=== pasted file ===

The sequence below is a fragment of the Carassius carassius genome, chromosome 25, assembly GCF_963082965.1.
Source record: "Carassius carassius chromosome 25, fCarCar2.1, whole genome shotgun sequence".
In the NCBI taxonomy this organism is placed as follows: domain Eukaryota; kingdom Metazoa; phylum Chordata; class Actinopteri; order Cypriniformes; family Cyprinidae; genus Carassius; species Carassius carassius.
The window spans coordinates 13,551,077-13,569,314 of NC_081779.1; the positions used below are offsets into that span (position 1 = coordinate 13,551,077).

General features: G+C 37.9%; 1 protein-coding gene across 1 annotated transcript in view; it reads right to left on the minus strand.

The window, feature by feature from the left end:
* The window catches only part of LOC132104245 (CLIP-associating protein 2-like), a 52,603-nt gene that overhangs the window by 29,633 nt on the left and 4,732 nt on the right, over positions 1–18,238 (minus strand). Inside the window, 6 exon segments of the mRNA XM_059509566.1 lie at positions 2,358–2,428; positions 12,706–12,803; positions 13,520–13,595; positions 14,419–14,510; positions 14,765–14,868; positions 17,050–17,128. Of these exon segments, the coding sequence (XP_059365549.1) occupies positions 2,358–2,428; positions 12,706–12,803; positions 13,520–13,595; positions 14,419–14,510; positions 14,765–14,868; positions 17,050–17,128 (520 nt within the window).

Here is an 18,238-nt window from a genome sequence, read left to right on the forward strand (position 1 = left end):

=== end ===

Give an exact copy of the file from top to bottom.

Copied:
The sequence below is a fragment of the Carassius carassius genome, chromosome 25, assembly GCF_963082965.1.
Source record: "Carassius carassius chromosome 25, fCarCar2.1, whole genome shotgun sequence".
In the NCBI taxonomy this organism is placed as follows: domain Eukaryota; kingdom Metazoa; phylum Chordata; class Actinopteri; order Cypriniformes; family Cyprinidae; genus Carassius; species Carassius carassius.
The window spans coordinates 13,551,077-13,569,314 of NC_081779.1; the positions used below are offsets into that span (position 1 = coordinate 13,551,077).

General features: G+C 37.9%; 1 protein-coding gene across 1 annotated transcript in view; it reads right to left on the minus strand.

The window, feature by feature from the left end:
* The window catches only part of LOC132104245 (CLIP-associating protein 2-like), a 52,603-nt gene that overhangs the window by 29,633 nt on the left and 4,732 nt on the right, over positions 1–18,238 (minus strand). Inside the window, 6 exon segments of the mRNA XM_059509566.1 lie at positions 2,358–2,428; positions 12,706–12,803; positions 13,520–13,595; positions 14,419–14,510; positions 14,765–14,868; positions 17,050–17,128. Of these exon segments, the coding sequence (XP_059365549.1) occupies positions 2,358–2,428; positions 12,706–12,803; positions 13,520–13,595; positions 14,419–14,510; positions 14,765–14,868; positions 17,050–17,128 (520 nt within the window).

Here is an 18,238-nt window from a genome sequence, read left to right on the forward strand (position 1 = left end):